Paige Parkin (courtesy of @knitdiaries)

There have been a few trends on social media since quarantine began: banana bread. Whipped coffee. Tie-dye sweatsuits. One that you can’t escape on any Explore page recently? Knitting and tufting. Knitting is more commonly known, but tufting is a more artisanal craft; it’s the art of creating rugs with a tufting gun. And it’s suddenly huge, with a hashtag that has over 206.5 million views on TikTok. 

Leti Ruiz, who has worked at Downtown Yarns for 10 years, says last year was unprecedented. “It’s always up and down, especially because it’s seasonal,” she said of business at the East Village textiles shop. “2020 was kind of unique because that’s when people were knitting the most, all year. There’s always been an interest in knitting and crochet, but I feel like what I saw this year was interest in other crafts, like weaving, tufting, or embroidery.” 

Paige Parkin, @knitdiaries, a knitter and yarn store employee from Utah, agrees. “We can’t order the supplies enough,” she laughs. “It’s just coming in constantly. We are backordered on so many products, because of the pandemic. We’ve told people, ‘If you want something, you better get it.’”

The textile yarn industry– defined as any yarns used for knitting, embroidery, weaving or tufting– was valued at $11.9 billion in 2019 and is expected to reach $16 billion in 2026. On social media, #Knitting has over 19.2 million tags on Instagram and 387.3 million views on TikTok. The rise in popularity could be because of how much time we all have to spend indoors, scrolling on our phones. Shevaun Zakhir, who created her business Super Fun Studios ( to sell her ceramics and rugs, started tufting after seeing an Instagram ad in the summer of 2020. “I wasn’t sure why they were targeting me, I had never seen a tufting gun. I was like, ‘Oh, that looks fun,’ and I’m a pretty big crafter, so I ordered one.” Currently, she has over 3,000 followers on Instagram. She credits social media with creating a huge audience for the craft. “I run an art studio with other folks. And they’re like, ‘I don’t know if it’s because of you. But I’ve been seeing a lot more tufting on Instagram.’ Hearing from outside people, it definitely is a craze.”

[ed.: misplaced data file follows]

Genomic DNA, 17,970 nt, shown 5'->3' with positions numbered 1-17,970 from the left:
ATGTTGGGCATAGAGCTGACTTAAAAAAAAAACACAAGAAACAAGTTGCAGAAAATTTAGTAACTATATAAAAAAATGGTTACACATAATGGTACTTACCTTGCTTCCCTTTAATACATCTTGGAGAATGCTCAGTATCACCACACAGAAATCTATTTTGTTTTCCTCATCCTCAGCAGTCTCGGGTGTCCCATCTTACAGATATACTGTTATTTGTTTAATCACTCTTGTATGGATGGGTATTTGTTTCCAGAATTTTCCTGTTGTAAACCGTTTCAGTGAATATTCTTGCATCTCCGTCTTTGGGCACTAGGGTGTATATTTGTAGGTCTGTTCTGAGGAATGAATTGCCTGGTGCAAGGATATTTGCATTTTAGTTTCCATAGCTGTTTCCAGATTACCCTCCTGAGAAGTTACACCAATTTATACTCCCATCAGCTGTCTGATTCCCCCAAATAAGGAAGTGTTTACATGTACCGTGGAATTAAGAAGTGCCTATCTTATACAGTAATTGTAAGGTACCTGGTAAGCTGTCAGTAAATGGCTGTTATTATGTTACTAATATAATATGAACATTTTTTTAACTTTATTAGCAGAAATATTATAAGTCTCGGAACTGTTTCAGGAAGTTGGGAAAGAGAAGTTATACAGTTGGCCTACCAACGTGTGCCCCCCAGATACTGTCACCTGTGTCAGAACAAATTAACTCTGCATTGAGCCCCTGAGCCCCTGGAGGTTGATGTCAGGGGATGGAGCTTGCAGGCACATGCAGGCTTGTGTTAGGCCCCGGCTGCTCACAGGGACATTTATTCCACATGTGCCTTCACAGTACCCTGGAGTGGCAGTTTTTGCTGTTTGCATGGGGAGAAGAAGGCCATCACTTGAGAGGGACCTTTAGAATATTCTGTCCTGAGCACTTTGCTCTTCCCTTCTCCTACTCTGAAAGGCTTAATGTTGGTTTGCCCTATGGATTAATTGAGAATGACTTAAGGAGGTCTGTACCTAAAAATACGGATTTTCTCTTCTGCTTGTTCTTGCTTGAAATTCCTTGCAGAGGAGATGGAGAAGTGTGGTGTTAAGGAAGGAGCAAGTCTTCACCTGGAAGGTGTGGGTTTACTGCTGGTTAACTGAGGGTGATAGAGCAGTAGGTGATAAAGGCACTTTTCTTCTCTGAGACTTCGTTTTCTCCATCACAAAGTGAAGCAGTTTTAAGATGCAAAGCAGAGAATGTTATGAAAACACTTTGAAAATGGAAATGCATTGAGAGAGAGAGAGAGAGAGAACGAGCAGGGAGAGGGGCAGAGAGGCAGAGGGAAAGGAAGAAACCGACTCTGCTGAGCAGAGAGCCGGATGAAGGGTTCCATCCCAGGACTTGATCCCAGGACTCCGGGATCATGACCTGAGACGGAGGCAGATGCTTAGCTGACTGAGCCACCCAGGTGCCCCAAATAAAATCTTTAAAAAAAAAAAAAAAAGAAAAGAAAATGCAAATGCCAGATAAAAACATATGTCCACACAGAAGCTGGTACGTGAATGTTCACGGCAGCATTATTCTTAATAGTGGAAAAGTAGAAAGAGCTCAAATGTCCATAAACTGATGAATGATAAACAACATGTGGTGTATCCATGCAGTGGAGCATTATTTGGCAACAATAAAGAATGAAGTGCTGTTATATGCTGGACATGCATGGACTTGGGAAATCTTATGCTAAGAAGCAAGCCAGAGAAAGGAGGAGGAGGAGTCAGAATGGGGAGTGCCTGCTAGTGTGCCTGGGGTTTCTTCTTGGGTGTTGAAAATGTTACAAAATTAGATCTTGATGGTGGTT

And with a craze comes certain trends within the craze itself. Tufter @rugpenguin created their profile as a side business in quarantine, and saw immediate success. “I posted like a couple TikToks, and one of them happened to hit, and it got like 1.8 million views in 24 hours. I went from like 20 followers to 20,000 followers in a day.” Scrolling their profile, rugs celebrating retro cartoons and games, like SpongeBob or Uno or Club Penguin, are a conscious brand choice. “You know, one person makes, like, an Among Us rug. And then every single person that’s in the tufting community is like, ‘Oh, you know, now I’m gonna make an Among Us rug,’” they explain. “I’m trying to focus on nostalgia. And instead of just hopping on a trend, I’d really like to make things that scratch an itch.”